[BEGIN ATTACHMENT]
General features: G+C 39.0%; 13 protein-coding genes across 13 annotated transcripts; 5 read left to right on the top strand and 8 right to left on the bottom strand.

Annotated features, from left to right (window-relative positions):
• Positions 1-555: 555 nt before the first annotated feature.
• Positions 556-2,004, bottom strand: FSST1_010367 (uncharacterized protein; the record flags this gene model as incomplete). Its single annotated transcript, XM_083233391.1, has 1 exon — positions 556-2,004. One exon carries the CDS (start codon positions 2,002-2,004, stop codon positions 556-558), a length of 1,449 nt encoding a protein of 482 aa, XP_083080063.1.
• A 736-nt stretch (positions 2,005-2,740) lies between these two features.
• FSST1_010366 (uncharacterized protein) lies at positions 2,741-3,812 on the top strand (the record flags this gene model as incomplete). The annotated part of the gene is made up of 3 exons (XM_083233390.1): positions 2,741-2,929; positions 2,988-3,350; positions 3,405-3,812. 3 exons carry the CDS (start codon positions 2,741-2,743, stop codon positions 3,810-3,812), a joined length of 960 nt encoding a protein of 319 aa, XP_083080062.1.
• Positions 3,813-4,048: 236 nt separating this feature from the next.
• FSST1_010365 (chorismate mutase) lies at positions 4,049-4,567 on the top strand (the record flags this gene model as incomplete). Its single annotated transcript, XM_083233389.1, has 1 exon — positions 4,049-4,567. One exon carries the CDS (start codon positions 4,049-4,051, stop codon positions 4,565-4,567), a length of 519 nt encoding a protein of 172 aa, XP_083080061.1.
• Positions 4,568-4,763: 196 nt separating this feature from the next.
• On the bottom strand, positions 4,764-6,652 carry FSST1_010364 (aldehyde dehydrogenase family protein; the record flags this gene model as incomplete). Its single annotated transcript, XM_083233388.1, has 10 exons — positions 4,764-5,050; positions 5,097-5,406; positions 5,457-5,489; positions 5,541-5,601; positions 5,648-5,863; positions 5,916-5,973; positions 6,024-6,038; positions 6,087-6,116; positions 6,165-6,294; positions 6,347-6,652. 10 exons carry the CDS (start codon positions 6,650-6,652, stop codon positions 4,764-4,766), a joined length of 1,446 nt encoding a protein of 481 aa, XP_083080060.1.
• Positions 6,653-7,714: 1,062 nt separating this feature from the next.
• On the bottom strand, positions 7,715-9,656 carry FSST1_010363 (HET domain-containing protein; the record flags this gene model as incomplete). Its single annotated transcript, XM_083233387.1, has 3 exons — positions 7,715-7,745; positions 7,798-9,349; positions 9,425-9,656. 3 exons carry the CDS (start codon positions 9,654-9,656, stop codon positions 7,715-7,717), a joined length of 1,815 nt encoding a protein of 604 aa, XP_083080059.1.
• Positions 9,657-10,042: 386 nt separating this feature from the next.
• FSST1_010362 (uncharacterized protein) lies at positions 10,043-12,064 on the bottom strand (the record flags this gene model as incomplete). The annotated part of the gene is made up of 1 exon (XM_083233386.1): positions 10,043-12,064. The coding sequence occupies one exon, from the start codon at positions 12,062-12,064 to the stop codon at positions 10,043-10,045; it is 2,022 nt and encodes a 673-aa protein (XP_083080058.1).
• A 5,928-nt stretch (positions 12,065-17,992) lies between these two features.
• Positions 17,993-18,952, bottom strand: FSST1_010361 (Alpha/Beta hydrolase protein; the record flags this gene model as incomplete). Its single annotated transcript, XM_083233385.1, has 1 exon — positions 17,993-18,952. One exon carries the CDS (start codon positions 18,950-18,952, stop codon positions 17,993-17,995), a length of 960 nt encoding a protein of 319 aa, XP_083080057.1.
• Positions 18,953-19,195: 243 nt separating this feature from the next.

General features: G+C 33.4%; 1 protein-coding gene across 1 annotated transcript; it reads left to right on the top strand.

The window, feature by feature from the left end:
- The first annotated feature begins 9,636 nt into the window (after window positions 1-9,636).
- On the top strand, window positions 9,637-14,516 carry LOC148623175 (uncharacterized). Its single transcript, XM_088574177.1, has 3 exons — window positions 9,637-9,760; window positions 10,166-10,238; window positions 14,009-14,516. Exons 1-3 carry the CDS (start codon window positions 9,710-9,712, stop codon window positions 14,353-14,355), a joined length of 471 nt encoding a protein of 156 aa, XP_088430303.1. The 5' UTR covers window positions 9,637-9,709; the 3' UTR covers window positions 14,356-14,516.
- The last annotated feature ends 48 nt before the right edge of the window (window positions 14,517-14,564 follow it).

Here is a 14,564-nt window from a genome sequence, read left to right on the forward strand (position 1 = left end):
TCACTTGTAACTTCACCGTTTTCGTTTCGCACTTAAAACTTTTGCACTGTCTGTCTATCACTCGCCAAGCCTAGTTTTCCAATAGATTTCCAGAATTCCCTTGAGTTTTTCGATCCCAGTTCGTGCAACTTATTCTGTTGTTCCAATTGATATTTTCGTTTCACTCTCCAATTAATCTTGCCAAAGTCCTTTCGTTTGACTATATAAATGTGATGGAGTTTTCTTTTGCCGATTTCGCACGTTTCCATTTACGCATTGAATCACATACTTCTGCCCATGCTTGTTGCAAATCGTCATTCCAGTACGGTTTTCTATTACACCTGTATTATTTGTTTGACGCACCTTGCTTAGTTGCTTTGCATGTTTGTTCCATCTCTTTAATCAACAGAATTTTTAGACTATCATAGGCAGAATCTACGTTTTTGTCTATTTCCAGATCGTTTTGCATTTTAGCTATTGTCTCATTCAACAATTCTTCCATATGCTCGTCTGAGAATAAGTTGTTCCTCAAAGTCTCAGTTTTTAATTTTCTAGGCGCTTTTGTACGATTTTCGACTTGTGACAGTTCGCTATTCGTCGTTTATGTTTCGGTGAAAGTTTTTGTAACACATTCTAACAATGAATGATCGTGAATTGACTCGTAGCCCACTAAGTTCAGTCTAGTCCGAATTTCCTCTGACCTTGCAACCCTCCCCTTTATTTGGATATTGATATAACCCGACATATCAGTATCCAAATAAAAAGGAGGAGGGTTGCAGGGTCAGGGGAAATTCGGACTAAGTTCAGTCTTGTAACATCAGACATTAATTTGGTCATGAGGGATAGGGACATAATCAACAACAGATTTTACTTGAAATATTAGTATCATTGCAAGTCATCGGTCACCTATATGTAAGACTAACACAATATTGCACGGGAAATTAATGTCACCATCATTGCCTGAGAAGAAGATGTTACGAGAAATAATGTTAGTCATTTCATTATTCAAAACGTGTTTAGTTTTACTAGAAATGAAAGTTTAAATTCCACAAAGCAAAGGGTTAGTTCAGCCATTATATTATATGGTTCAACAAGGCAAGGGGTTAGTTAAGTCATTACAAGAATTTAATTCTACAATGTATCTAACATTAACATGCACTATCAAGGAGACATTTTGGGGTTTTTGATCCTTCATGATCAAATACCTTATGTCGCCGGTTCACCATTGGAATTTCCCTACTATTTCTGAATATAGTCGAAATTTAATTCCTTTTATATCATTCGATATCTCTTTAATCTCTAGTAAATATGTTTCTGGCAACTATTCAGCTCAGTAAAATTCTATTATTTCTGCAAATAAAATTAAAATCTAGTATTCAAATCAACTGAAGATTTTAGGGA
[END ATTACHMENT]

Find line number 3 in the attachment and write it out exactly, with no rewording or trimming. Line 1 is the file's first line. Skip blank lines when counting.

• Positions 1-555: 555 nt before the first annotated feature.